Found myself getting questions about Suunto Ambit(3) and Traverse functions I never thought to answer, then answered on video (on my Youtube channel) – and figured I should also mention here.
Number 1: Why are the temperature and altitude readings getting wrong?
This same “issue” has applied to all the Suunto devices giving temperature and/or altitude and barometric pressure readings:
Temperature is not (maybe cannot) compensate for body heat, so if you want a correct temperature reading, hang the watch on your backpack or running vest (if you’re moving) or set it down somewhere, off your wrist.
On your wrist, let alone also under a jacket sleeve, it will give you a reading of the temperature it got, influenced by outside temperature as well as your own temperature…
Altitude is measured by way of barometric pressure, so if the watch misinterprets a pressure (weather) change as an altitude change or an altitude change as a pressure (weather) change, it will give a wrong result.
The “auto” profile for alti-baro helps with that quite a bit; “FusedAlti” also helps, especially while doing a ‘move’ (recording an outdoors exercise with GPS), but errors are still quite likely to occur.
Set the altitude to a reference altitude at a place where you know the correct altitude before going out for a ‘move’.
Repeat the next time. (Weather / air pressure will have changed by then, the watch will have ‘believed’ that you moved or didn’t move when you actually didn’t or did, and so the altitude or pressure displayed will be somewhat wrong again.)
Even if you don’t, though, the ascent and descent you get should be quite okay; just the highest and lowest point measures should be off.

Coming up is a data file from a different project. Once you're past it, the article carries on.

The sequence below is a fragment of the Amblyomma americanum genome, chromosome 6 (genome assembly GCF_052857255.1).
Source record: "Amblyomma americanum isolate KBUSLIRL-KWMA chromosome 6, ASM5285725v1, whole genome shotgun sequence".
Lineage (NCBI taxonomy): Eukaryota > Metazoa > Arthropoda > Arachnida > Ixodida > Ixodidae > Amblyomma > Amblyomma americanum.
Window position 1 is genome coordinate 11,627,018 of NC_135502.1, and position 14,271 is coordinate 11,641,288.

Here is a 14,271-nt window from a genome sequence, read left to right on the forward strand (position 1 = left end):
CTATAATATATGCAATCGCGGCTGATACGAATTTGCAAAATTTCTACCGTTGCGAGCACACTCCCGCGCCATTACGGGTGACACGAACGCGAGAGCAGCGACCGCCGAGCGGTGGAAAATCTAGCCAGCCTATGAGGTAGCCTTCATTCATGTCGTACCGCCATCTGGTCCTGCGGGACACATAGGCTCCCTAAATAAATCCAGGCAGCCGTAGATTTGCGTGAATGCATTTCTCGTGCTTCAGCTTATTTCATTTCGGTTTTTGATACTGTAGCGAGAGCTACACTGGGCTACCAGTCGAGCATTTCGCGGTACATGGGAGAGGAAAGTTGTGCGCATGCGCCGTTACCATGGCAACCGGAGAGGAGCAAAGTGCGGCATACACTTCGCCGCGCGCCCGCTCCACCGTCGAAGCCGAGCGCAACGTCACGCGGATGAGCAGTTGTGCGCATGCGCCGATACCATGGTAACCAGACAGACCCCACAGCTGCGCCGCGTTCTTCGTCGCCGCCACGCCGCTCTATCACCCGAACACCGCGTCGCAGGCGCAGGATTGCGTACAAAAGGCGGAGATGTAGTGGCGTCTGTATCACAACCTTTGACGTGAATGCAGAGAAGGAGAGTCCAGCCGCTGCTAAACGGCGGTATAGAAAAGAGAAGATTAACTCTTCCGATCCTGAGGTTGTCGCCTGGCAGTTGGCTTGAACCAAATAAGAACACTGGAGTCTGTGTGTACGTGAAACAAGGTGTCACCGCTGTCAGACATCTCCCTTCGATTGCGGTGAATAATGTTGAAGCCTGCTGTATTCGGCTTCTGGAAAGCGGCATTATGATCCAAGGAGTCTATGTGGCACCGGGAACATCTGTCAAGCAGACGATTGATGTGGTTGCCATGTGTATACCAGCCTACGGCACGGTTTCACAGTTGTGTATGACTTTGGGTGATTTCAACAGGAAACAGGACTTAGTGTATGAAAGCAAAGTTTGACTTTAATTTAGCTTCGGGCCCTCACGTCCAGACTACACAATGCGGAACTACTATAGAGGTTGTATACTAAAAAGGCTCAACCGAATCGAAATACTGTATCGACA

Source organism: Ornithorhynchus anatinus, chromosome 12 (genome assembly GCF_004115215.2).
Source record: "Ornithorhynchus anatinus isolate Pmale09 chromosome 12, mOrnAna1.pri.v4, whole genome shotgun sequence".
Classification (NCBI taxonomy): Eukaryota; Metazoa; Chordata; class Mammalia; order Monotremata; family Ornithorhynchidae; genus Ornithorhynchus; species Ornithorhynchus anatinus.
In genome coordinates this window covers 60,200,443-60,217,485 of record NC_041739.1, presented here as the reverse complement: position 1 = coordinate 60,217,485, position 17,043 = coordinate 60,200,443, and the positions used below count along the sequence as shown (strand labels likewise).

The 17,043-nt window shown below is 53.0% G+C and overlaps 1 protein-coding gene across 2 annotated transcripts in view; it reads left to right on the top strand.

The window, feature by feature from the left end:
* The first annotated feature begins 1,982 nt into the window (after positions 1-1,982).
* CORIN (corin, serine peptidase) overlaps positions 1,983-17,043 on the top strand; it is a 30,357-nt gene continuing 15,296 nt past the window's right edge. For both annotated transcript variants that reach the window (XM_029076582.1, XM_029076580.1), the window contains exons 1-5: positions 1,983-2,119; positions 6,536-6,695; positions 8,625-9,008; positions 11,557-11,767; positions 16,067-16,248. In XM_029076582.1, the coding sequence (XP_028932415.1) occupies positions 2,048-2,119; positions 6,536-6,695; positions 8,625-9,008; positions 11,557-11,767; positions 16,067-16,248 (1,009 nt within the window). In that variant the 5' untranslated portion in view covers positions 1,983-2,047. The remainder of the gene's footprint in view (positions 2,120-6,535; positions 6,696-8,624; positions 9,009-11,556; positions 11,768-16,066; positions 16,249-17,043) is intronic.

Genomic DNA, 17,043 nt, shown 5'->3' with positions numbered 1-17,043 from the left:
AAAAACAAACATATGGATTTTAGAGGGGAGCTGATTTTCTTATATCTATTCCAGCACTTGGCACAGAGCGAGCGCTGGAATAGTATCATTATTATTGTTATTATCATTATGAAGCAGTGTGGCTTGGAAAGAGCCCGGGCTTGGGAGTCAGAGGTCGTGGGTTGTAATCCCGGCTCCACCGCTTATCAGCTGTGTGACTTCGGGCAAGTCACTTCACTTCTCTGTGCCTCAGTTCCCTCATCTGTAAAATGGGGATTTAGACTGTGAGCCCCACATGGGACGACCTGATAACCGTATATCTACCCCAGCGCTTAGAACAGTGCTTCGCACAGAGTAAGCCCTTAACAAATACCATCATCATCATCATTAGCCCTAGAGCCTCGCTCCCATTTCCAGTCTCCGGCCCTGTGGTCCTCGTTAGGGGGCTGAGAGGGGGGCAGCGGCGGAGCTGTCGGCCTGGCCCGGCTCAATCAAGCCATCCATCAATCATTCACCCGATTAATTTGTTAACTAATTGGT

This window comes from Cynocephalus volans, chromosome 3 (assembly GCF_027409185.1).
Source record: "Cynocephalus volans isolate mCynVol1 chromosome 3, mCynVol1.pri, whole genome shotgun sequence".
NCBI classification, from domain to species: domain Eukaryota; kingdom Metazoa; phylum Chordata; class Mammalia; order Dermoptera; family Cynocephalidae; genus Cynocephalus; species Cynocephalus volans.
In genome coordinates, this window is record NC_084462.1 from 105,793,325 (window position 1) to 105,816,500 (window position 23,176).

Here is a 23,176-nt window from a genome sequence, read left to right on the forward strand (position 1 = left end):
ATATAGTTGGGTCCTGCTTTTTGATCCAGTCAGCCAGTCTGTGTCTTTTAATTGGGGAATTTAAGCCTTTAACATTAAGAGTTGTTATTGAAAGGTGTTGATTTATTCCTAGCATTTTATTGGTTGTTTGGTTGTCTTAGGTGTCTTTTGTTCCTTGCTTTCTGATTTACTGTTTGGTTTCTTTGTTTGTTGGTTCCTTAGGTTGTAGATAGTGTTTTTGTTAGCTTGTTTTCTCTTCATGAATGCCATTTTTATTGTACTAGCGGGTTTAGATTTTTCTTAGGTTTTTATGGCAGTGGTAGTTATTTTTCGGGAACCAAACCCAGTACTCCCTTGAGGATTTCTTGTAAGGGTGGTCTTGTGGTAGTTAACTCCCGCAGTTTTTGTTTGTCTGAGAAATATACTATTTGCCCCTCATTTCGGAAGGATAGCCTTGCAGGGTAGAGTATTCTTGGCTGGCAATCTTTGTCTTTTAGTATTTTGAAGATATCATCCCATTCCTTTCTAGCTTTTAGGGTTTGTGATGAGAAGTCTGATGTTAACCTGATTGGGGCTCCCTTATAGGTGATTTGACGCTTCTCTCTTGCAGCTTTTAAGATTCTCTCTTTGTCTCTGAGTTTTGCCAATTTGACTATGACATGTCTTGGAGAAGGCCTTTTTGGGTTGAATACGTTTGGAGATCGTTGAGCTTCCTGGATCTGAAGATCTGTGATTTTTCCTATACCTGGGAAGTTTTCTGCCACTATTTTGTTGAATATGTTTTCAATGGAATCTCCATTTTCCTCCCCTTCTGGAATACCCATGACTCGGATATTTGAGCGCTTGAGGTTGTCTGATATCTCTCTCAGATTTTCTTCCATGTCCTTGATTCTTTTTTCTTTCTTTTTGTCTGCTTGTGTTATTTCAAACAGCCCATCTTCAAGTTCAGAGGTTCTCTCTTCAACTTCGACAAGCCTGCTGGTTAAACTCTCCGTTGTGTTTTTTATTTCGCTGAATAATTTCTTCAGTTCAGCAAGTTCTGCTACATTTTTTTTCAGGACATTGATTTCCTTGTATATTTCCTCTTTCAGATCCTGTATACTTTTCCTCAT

Frankly, that’s a reason I did not give the highest/lowest measurements in the comparison data with the Ambit3 Vertical – because I had forgot to set them all to the same reference altitude, and therefore had some pretty different numbers there (while ascent/descent was as it should be).
(The exception being if you are out somewhere and the weather changes rapidly. Then it’s likely you’ll get wrong readings anyways.)
Just remember, when choosing a Suunto watch, to pick one with the alti-baro sensor if that’s really important to you.
Getting altitude readings via GPS alone, like on the “Run” or “Sport” models, generally works alright, but isn’t nearly as good – sensitive, especially – as via barometric pressure.
Also, on the new Ambit3 Vertical, there is an air pressure sensor, but it is only used to measure elevation and changes in the same. So, air pressure changes are more likely to get interpreted as elevation changes, and if you want to track likely changes in weather (get a storm alarm), you’re out of luck, too.
Any and all ways, remember that these are devices meant to work wherever you go on this planet. So, they have to take the measure of your environment, not some data from a map – and that measure will change with conditions, using the technology it does.